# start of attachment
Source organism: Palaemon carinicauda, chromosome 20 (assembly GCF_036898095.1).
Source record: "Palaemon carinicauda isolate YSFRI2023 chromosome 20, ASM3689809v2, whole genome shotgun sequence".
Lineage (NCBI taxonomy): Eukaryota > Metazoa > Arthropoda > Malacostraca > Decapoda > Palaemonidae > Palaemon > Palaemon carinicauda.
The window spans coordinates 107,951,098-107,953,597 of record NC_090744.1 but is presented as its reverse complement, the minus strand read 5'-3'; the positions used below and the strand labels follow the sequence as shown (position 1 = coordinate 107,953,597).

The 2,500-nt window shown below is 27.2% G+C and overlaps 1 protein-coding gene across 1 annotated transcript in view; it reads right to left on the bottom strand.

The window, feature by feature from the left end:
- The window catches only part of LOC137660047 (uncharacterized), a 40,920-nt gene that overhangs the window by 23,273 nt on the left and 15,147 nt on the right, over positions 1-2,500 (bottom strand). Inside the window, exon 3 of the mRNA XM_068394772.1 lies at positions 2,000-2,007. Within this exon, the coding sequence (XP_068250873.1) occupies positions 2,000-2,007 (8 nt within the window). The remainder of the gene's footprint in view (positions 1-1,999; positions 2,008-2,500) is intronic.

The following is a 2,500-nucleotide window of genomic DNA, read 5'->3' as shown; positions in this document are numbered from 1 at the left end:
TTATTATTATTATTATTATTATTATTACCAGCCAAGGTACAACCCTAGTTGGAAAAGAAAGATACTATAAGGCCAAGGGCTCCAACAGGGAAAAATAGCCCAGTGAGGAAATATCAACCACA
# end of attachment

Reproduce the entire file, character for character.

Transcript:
Source organism: Palaemon carinicauda, chromosome 20 (assembly GCF_036898095.1).
Source record: "Palaemon carinicauda isolate YSFRI2023 chromosome 20, ASM3689809v2, whole genome shotgun sequence".
Lineage (NCBI taxonomy): Eukaryota > Metazoa > Arthropoda > Malacostraca > Decapoda > Palaemonidae > Palaemon > Palaemon carinicauda.
The window spans coordinates 107,951,098-107,953,597 of record NC_090744.1 but is presented as its reverse complement, the minus strand read 5'-3'; the positions used below and the strand labels follow the sequence as shown (position 1 = coordinate 107,953,597).

The 2,500-nt window shown below is 27.2% G+C and overlaps 1 protein-coding gene across 1 annotated transcript in view; it reads right to left on the bottom strand.

The window, feature by feature from the left end:
- The window catches only part of LOC137660047 (uncharacterized), a 40,920-nt gene that overhangs the window by 23,273 nt on the left and 15,147 nt on the right, over positions 1-2,500 (bottom strand). Inside the window, exon 3 of the mRNA XM_068394772.1 lies at positions 2,000-2,007. Within this exon, the coding sequence (XP_068250873.1) occupies positions 2,000-2,007 (8 nt within the window). The remainder of the gene's footprint in view (positions 1-1,999; positions 2,008-2,500) is intronic.

The following is a 2,500-nucleotide window of genomic DNA, read 5'->3' as shown; positions in this document are numbered from 1 at the left end:
TTATTATTATTATTATTATTATTATTACCAGCCAAGGTACAACCCTAGTTGGAAAAGAAAGATACTATAAGGCCAAGGGCTCCAACAGGGAAAAATAGCCCAGTGAGGAAATATCAACCACA